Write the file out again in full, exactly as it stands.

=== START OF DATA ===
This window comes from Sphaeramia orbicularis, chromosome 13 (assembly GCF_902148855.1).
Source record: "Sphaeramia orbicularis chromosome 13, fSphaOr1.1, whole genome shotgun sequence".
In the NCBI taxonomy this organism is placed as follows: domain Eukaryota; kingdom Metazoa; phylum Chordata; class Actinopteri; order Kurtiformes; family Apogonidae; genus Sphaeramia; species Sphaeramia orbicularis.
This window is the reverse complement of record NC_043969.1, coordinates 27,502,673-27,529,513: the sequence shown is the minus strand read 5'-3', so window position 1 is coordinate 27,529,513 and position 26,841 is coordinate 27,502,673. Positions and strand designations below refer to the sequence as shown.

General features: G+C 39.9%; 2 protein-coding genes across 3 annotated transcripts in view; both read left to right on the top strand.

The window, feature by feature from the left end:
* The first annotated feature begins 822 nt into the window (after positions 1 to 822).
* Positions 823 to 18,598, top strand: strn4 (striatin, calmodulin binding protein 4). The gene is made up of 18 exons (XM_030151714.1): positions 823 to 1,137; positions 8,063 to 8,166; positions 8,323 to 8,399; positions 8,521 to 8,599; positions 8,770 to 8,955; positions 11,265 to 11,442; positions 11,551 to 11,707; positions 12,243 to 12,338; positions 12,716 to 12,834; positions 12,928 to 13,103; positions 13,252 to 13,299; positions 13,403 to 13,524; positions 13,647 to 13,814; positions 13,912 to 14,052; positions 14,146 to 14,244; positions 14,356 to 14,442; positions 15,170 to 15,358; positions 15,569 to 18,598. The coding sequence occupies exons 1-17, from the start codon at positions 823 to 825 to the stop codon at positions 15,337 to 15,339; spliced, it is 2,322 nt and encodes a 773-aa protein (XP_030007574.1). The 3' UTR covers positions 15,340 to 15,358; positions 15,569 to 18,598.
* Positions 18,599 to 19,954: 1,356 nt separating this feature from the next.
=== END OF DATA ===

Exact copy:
This window comes from Sphaeramia orbicularis, chromosome 13 (assembly GCF_902148855.1).
Source record: "Sphaeramia orbicularis chromosome 13, fSphaOr1.1, whole genome shotgun sequence".
In the NCBI taxonomy this organism is placed as follows: domain Eukaryota; kingdom Metazoa; phylum Chordata; class Actinopteri; order Kurtiformes; family Apogonidae; genus Sphaeramia; species Sphaeramia orbicularis.
This window is the reverse complement of record NC_043969.1, coordinates 27,502,673-27,529,513: the sequence shown is the minus strand read 5'-3', so window position 1 is coordinate 27,529,513 and position 26,841 is coordinate 27,502,673. Positions and strand designations below refer to the sequence as shown.

General features: G+C 39.9%; 2 protein-coding genes across 3 annotated transcripts in view; both read left to right on the top strand.

The window, feature by feature from the left end:
* The first annotated feature begins 822 nt into the window (after positions 1 to 822).
* Positions 823 to 18,598, top strand: strn4 (striatin, calmodulin binding protein 4). The gene is made up of 18 exons (XM_030151714.1): positions 823 to 1,137; positions 8,063 to 8,166; positions 8,323 to 8,399; positions 8,521 to 8,599; positions 8,770 to 8,955; positions 11,265 to 11,442; positions 11,551 to 11,707; positions 12,243 to 12,338; positions 12,716 to 12,834; positions 12,928 to 13,103; positions 13,252 to 13,299; positions 13,403 to 13,524; positions 13,647 to 13,814; positions 13,912 to 14,052; positions 14,146 to 14,244; positions 14,356 to 14,442; positions 15,170 to 15,358; positions 15,569 to 18,598. The coding sequence occupies exons 1-17, from the start codon at positions 823 to 825 to the stop codon at positions 15,337 to 15,339; spliced, it is 2,322 nt and encodes a 773-aa protein (XP_030007574.1). The 3' UTR covers positions 15,340 to 15,358; positions 15,569 to 18,598.
* Positions 18,599 to 19,954: 1,356 nt separating this feature from the next.